There’s something magical about the idea of camping out in alpine regions during the winter. The magic of the Northern Lights flickering overhead, the beauty of freshly fallen, pure white snow on the trail—there’s nothing else quite like it.
But you’ve heard it can be dangerous if you’re not properly prepared, and you’re not sure where to get started. Some simple tips and suggestions can get you going, including understanding what something called a bivy bag is.
What is a Bivy and What Does It Do?
There are several related uses of the term bivy. The original source of this word comes from France. The term, bivouac, means an additional watchman is on patrol, keeping an eye out at an encampment.
The term has gone on to refer to military and other temporary shelters created for short-term stays on military maneuvers, climbing expeditions, or scouting missions. This word is often shortened to bivy, or bivvy, and now applies to related things like bivy bags, bivy sacks, bivy shelters, or even bivy covers.
What’s a Bivy Shelter?
A bivy shelter, or bivouac shelter, is easily defined as a temporary shelter built from improvised materials. If you’re near an outcropping of rock, with small boulders or rocks nearby, you may pull these smaller rocks in towards the outcropping to create your shelter.
If you’re deep in the woods, and have no shelter to take cover in, collecting together sticks, branches, and leaves, and creating a lean-to is your bivy. If an intended encampment is planned, like those in military endeavors, materials are brought along for the purpose of quickly constructing these bivouac shelters.
What’s a Bivy Bag or Bivy Sack?
Your standard three season sleeping bag can handle temperatures down to just above freezing temperatures. Most commonly, these will be what you find in sporting goods stores and retailers like Wal-Mart.
You will also find sleeping bags designed for much lower temperatures, 10 degrees or below, and can generally be found on sites or in stores that cater to backpackers and campers that get a bit more hardcore than your suburban 2.5 kid family.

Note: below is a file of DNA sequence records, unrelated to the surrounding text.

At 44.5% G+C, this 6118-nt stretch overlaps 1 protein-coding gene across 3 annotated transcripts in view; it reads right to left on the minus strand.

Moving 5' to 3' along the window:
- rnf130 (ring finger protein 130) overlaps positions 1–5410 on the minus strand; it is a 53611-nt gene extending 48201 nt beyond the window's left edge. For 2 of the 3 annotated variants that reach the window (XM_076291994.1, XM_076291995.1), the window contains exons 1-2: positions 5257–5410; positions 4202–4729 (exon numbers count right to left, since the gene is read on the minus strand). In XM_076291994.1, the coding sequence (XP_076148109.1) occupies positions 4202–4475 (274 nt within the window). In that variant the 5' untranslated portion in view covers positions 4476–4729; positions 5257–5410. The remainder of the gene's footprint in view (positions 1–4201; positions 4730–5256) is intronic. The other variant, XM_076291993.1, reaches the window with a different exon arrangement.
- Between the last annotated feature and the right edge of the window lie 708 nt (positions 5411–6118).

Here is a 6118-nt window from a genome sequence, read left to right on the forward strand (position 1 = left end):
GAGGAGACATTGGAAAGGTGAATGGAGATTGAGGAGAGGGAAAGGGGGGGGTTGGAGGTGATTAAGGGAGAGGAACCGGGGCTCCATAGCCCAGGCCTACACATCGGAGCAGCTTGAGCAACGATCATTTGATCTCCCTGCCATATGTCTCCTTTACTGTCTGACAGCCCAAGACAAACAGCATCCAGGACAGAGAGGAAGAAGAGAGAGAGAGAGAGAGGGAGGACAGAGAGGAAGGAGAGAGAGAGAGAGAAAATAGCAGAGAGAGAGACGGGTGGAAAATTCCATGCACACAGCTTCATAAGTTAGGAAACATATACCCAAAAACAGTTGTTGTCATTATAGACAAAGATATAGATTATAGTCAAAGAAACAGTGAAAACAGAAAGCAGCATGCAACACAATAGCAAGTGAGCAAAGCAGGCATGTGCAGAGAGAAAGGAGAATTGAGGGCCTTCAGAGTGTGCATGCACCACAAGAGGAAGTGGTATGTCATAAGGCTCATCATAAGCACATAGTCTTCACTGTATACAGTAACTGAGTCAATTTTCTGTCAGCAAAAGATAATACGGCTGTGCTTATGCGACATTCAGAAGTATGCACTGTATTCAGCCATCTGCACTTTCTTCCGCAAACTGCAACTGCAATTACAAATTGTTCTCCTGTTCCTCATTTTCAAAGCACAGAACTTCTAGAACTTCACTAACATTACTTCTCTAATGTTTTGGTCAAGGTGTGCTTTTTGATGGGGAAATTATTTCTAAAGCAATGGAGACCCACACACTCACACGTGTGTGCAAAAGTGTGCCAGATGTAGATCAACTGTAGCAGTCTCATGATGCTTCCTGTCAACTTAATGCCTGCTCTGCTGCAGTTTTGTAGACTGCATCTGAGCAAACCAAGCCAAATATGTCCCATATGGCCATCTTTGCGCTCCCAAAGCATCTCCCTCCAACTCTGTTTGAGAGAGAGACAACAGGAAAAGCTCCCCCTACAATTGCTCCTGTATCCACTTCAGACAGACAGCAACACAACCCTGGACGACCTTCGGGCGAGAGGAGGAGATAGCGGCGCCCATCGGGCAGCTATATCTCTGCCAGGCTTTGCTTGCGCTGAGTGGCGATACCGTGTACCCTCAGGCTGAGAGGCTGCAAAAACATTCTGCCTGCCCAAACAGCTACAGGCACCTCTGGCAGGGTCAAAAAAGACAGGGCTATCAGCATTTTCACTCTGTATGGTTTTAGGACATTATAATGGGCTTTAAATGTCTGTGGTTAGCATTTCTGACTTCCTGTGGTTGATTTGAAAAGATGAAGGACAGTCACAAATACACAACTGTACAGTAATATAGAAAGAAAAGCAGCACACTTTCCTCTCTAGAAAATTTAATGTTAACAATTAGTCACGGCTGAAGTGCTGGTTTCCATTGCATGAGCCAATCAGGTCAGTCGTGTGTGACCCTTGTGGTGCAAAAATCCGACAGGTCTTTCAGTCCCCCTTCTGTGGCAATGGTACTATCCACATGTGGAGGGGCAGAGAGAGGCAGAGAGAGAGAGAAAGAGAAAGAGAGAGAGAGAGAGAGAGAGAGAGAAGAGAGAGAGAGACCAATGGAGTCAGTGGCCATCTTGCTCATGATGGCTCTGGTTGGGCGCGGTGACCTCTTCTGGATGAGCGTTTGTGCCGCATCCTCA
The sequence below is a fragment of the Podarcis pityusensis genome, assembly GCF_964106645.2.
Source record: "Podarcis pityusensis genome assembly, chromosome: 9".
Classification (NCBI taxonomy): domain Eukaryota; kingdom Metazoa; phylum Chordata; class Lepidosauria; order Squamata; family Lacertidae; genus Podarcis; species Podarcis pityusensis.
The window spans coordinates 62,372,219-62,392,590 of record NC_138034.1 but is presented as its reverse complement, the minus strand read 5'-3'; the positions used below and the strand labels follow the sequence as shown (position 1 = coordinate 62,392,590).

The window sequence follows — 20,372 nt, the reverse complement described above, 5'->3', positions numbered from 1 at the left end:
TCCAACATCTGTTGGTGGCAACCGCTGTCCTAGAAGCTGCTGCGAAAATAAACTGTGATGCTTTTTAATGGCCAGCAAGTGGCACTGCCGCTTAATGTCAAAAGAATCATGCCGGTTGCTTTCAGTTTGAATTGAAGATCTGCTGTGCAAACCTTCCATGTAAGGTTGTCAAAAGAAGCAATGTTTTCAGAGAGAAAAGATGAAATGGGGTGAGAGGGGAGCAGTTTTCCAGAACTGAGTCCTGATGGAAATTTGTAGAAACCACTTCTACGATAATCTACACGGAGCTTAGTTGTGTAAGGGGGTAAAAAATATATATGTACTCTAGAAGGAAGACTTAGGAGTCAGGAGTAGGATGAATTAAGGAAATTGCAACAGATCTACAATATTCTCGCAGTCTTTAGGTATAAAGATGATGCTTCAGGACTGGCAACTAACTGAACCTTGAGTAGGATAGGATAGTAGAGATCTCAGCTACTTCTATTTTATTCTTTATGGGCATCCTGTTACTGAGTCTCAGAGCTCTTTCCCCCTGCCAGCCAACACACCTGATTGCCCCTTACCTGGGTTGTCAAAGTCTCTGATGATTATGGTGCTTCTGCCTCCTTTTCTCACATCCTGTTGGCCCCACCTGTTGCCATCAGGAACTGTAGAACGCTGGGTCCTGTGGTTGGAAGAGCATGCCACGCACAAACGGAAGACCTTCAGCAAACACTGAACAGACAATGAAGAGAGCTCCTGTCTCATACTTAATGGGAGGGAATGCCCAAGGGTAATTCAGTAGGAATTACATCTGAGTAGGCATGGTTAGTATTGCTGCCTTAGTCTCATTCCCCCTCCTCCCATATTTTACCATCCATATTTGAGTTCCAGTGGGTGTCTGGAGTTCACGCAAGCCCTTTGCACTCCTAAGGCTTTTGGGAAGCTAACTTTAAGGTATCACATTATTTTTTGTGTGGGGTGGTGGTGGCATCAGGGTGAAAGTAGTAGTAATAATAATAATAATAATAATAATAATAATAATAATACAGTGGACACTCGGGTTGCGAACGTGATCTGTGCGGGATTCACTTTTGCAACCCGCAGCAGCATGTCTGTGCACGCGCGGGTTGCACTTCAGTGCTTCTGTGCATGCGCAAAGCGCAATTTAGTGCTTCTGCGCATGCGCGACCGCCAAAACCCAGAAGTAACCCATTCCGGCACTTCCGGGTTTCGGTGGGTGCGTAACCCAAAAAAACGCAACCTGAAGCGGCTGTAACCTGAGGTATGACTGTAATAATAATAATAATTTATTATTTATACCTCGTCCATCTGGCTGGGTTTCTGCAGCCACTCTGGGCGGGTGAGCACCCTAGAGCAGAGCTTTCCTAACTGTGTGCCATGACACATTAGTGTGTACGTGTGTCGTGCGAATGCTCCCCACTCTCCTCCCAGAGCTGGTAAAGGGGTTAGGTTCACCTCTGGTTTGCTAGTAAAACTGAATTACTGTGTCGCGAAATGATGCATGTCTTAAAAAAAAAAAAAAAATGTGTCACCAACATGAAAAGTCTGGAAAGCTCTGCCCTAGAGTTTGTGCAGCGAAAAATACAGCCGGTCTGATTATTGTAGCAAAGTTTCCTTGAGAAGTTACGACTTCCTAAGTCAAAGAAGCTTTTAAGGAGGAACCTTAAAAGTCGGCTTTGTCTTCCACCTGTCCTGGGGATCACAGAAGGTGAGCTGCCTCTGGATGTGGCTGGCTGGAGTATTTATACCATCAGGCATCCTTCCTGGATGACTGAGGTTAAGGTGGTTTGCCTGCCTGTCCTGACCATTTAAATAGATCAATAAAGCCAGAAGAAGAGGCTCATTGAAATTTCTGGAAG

This is done by cutting the wind, keeping you dry, and by insulating the sleeping bag that’s already trapping body heat. The term bivy cover is synonymous with the term bivy bag.
When you Might Need to Bivouac
Those heading out on tough trail hikes, alpine adventures, and other similar, unknown or chilling ventures will benefit from bringing along a waterproof bivy bag. They are light weight and small, and easily pack into your hiking backpack. And though you may not have the necessity of a full-on bivouac experience building your shelter out of rocks or twigs, a bivy bag can help keep you healthy overnight, trapping in your body heat and keeping you dry.
Tips for Surviving the Cold
Here are a few tips to help keep you warm and alive on those snowy nights.
1. Keep Your Sleeping Pads Close to Each Other.
When it’s that cold out, nobody’s worried about bumping elbows in the night. Keep your pads close together to prevent as much cold air from seeping through the floor into the tent as possible.
2. Pre-heat Your Sleeping Bag.
Before you crawl in, toss a hot water bottle into your bag and let it get the warmth started for you.
3. Use Proper Layers.
You might be used to using layers at the office, but that’s nothing like what we’re talking about. For your base layer –the stuff that touches your skin—you’re going to want to avoid cotton, and aim for moisture wicking materials to help keep you dry. Your middle layers should be your insulation layer, using materials that will trap heat and keep you warm. The outer layer should keep out wind and water.
4. Keep your Socks and Boot Liners in Your Sleeping Bag Overnight.
Nothing says misery like a pair of frozen boots applied to your feet.
Cold Weather Gear
Obviously, we’d recommend getting a waterproof bivy bag like the Outdoor Research Alpine Bivy, but there’s a few other highly recommended gear items the experts advise you take along for your cold weather adventures.
- Insulated pants
- Waterproof backpack or backpack cover
- Low temperature rated sleeping bag
- Lightweight sleeping pad
- Foldable shovel (for breaking through snow that piles up overnight)
- Waterproof matchbox
- Insulated canteen
- Compass and GPS
If you think you’re ready to get out there into the deep cold, do some research and pre-plan your trip properly. Get the right gear, like a bivy bag and compass, and plan a trip into the frozen north with your most adventurous friends.